Saturday, June 20, 2009

Friday, June 19th - Israeli and Edamame Couscous and BBQ Salmon

We had a couple of filets left of the wild Copper River Salmon from Urban Fare. Since it was still quite sunny out D felt compelled to BBQ of course.

BBQ Wild Salmon with Maple Glaze

125 - 150 g per person is about right per filet
Olive oil
Salt and pepper

Simply clean and dry the filets rub with olive oil and season with salt and pepper.
Oil the grill with a brush. Use an oil with a high smoking point. We bought a PAM for BBQ. It's meant to be better for high heat and keeping the grill non-stick. Questionable really but it's easy. I don't know that I'd buy it again.

Place the filets skin side down. The time to cook is thickness dependent. If it is less than an inch thick, you're looking at 3 minutes on the first side and a bare 2 minute when you turn it. Depends on how hot your BBQ is as well. I like it slightly pink in the middle.

Serve with the glaze on the side for drizzling or dipping. MMMMMMM

Israeli Couscous with Edamame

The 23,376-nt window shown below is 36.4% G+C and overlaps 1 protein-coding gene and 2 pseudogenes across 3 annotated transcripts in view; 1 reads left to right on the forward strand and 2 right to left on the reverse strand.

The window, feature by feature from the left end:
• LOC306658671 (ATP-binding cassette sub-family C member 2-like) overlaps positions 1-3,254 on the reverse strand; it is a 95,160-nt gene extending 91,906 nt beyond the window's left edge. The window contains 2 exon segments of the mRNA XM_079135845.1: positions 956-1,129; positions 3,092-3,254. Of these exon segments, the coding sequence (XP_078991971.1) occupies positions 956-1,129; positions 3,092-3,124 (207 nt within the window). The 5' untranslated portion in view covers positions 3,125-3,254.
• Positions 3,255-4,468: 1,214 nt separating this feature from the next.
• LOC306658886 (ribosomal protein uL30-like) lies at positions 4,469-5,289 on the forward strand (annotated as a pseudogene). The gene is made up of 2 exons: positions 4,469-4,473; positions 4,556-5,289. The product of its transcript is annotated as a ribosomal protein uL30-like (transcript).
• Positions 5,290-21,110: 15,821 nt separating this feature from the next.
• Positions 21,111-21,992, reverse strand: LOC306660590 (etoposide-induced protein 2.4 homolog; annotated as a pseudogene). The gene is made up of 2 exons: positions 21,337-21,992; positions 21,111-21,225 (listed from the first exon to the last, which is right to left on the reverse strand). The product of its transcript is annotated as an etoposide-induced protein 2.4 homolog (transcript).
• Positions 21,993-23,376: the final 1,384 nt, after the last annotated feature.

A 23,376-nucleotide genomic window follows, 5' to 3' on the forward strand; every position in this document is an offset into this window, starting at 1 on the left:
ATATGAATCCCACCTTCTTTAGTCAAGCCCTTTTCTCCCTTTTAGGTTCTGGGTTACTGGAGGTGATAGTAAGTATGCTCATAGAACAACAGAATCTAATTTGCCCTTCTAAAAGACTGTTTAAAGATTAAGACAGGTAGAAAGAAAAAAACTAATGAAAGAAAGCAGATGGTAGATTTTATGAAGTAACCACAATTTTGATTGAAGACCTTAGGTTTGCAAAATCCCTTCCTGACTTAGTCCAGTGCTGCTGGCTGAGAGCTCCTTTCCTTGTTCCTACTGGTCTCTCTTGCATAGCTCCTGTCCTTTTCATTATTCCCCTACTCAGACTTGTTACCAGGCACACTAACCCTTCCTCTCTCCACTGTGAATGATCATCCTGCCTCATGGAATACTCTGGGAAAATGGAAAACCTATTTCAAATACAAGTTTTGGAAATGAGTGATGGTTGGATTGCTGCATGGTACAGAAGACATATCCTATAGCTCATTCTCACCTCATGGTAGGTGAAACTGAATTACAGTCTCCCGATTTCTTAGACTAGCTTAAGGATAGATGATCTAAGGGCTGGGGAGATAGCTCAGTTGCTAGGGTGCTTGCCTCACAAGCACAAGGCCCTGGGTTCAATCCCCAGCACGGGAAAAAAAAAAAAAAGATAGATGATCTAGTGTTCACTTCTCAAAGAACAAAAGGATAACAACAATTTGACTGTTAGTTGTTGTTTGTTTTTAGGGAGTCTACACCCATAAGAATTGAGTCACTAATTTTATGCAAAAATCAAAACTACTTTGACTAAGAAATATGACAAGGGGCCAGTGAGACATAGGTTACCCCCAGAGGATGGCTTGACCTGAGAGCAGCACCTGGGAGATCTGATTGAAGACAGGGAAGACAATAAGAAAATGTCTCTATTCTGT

I am confounded by Israeli Couscous. I've tried to do it a number of ways and water proportions and it still comes out a bit clumpy. Actually, when I bought a 'fancier' variety from a super market, it turned out 'better'. But we're currently working through a bag of couscous that's slightly bigger per pearl that I bought on Commercial in a middle eastern shop and there was nothing but arabic script on the bag. So it was the real deal but it's been a bit gloopy. When I get Israeli Couscous salads in the market or restaurants, it's light, fluffy and separate. One day, I will sort it out. See for regular couscous whose grains are coarse salt sized, you can soak well ahead in cold water and it will soak up the moisture but stay fluffy and al dente but not crunchy. Israeli Couscous is bigger. Each pearl is about the size of lentil when raw. You can soak it all day and it will not work the same way. It is made from semolina as the other but I think the size makes it trickier. Still when it's done, even when gloopy has a great texture.

1/2 c Israeli couscous per person
double the water or stock
I used a vegan broth cube
salt and pepper
3/4 c shelled edamame beans

You can buy Edamame beans in the frozen food section of any asian shop. Most of the time in Japanese restaurants you'll have the served steam in the pod (similar to peas) with coarse salt. But you can also buy them shelled which I think is great. Why pay for and deal with a pod that you don't need or eat. Rinse them in warm water in a sieve and set aside.

Toast the couscous in olive oil for a few minutes. Add the broth and bring to a boil. Turn down to a bare simmer for 15 minutes. Add the beans in the last 3 minutes.

Season with Salt and Pepper. YuuuuuuMMMM

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